Perkins Cave Survey

Participants: Jason Lachniet, Bill Grose, Emma Buchanan, Julie Slater, Carlin Kartchner
Bill, Carlin survey (BC): 475’ (mostly virgin?)
Leads killed: TP15A (both) and TP18A? (potentially still a lead at TP18A), one of two leads at E30.
Leads generated: none
The most exciting discovery of the day?
I have mixed feelings about cave re-survey. Part of the thrill of cave survey is the chance to document something no human has ever seen before, but if someone has already “surveyed” a cave that puts a slight damper on the motivation. Having heard that Perkins was being resurveyed I figured I’d join in on a trip because I knew getting into that cave often involves jumping through a few hoops. Knowing also that nearly 10 miles were mapped in the original survey had me skeptical there would be much low hanging fruit. Turns out I was wrong.
I drove up early Saturday morning partially in hopes of avoiding bad weather we’d had on Friday, but I still got more than I wanted. It was sunny, but between Greensboro and Winston-Salem there was a lot of ice, and I may have passed more accidents that morning than I’d passed in total in my life before this trip. Needless to say it was a bit unnerving, but soon after I’d decided I was going to call Jason and head home, things started clearing up, and after around Pilot mountain things cleared up so much so that most of Virginia seemed relatively dry with no snow or ice seen anywhere. Ultimately I met up safely with everyone, we piled our gear in Bill’s truck and we were off.
En route
The cave was as expected, very beautiful, and had a pretty friendly route for the 45 min it took us to get out to our leads. Once there we split into two small survey groups, but were working fairly near each other. My team was just two people consisting of myself sketching and doing foresights while Bill set stations and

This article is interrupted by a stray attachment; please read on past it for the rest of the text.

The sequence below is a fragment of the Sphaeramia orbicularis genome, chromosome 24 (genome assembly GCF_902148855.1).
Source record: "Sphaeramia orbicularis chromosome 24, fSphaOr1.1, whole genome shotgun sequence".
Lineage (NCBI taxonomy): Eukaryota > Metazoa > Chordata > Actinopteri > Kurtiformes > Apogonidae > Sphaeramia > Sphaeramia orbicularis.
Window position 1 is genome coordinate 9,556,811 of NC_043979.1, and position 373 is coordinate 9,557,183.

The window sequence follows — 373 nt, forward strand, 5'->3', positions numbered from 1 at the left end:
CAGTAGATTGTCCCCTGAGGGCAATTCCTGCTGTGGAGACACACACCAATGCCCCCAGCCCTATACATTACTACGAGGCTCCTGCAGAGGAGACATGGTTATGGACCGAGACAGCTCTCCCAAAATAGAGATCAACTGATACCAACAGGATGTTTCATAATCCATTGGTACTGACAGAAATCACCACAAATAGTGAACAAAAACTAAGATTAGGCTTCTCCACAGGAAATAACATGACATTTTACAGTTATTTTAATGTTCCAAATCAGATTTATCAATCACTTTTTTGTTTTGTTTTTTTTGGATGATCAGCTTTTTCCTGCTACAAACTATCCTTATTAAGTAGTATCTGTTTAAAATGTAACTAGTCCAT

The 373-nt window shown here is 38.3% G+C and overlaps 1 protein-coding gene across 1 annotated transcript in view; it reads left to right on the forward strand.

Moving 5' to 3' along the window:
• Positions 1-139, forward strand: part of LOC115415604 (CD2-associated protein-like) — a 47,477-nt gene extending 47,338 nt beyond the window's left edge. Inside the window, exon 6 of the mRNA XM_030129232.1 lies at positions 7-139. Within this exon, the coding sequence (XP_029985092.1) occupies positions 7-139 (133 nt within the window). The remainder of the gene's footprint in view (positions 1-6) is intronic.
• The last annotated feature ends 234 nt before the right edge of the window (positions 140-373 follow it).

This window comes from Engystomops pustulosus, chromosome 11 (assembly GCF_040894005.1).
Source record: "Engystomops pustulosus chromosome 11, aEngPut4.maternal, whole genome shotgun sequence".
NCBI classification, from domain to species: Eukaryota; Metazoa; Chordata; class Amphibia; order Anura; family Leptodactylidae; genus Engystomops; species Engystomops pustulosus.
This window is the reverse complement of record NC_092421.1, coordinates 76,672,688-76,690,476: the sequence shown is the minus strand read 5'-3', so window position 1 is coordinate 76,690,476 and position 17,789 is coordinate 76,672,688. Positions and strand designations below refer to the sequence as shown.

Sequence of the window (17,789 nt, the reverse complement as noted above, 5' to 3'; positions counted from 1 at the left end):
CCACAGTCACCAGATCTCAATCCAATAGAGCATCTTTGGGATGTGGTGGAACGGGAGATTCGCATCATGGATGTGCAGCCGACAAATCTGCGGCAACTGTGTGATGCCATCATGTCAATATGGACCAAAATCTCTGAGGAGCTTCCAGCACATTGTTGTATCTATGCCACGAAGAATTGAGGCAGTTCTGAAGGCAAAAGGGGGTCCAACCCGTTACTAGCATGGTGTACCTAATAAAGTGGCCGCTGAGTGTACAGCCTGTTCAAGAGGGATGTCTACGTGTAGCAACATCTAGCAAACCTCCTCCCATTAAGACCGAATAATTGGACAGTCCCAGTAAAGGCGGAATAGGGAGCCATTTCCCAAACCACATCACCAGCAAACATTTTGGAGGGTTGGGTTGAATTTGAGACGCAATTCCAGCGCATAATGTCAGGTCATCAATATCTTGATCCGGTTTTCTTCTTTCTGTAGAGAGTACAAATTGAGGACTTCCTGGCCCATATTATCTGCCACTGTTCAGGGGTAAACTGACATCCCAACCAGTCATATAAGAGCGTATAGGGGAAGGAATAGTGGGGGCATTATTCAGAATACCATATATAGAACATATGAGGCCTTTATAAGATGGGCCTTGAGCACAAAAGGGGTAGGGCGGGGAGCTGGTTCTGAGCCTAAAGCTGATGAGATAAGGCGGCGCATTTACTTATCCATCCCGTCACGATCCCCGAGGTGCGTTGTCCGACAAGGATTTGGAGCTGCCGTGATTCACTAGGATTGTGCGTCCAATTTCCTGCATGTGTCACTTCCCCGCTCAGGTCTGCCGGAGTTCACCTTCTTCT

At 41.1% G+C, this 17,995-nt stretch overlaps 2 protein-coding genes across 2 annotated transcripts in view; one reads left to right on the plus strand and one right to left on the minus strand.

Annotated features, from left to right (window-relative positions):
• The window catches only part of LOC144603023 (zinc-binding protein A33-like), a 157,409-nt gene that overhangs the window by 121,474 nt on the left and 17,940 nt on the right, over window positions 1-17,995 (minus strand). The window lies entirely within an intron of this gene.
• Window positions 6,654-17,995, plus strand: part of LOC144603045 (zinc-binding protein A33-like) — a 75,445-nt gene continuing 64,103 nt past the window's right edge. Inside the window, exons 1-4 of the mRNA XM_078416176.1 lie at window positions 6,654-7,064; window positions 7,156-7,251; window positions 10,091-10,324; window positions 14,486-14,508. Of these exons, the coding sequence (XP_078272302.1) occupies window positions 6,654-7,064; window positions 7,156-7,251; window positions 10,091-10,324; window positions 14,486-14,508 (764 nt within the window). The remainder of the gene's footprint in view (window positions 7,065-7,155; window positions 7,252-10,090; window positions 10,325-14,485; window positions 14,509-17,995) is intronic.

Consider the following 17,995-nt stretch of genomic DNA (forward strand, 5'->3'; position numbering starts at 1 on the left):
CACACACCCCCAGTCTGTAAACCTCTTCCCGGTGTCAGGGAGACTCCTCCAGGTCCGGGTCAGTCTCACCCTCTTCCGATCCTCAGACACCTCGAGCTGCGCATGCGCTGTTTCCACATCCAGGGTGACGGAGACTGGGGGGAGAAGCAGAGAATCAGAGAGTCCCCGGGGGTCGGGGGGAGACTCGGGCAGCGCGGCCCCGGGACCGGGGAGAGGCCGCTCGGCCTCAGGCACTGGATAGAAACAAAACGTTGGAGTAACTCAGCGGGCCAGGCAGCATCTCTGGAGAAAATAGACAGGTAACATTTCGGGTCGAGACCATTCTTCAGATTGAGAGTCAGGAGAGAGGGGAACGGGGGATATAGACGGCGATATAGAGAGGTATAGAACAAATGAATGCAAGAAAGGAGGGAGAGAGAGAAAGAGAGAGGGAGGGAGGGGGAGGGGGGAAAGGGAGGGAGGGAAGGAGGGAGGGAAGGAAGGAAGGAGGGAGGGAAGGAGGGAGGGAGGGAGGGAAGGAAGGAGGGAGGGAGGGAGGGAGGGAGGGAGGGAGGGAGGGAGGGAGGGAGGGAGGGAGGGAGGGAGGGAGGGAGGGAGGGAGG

read backsights. We started with a side lead that was basically just a debris blocked passage parallel to the 200’ crawl on the old trade route. This wasn’t too interesting until we made a voice connection with the other team. We found by moving a few rocks we were able to make a tight surveyed connection to the other team. Pretty cool.

After working that lead Bill and I returned to our main lead which had some beautiful gypsum crusted passage just below us that was perhaps 10’ wide and 15’ tall. We were excited the whole day about surveying it, but we never got to it. Bill explored a lead on the other side of the down climb into that canyon which he thought we’d finish in 3 stations. Ha ha ha ha ha ha ha…
Me sketching.
All it took was moving a couple rocks and Bills upper level crawl kept going. We ultimately made a couple loop closures and killed a few leads which we connected to in another part of the cave. It was pretty thrilling and it’s highly likely that most of that area was virgin. It was all low crawling, but never was it terribly uncomfortable. Most of the survey shots were easy to sight in both directions. We surveyed everything in our area leaving no new leads, but never did get to that canyon passage. Even though Bill and I still had the energy to keep going we had a relatively early call out time so we packed up and headed out around 9pm. This was fine as I was still tired the next day though that may just be because I forgot about the DST change when I set my alarm.

Frosty formations at the end of a side passage we surveyed.
After the trip everyone else who lived relatively close headed home while I headed to my favorite field house, Tanya’s. She’d opened her home for me and even made me breakfast in the morning which I thought was especially kind. It was nice to be able to hang out for a while one-on-one since I’m usually over there with a relatively large party. The downside to being there without other Trogs was that Bo could not be handed over to someone else so I spent a lot of time petting that demanding beast. Possibly the hardest thing I did all trip. It was a good weekend.
In summary, consider carpooling up to help on this project next time I go up. I think you’ll find surveying in Perkins worth your time. To find out how the other survey team did, a trip report is expected be posted to the Walker Mountain Grotto’s blog soon.

Antler helictites near station TP15A

All photos taken by Bill Grose and used with permission.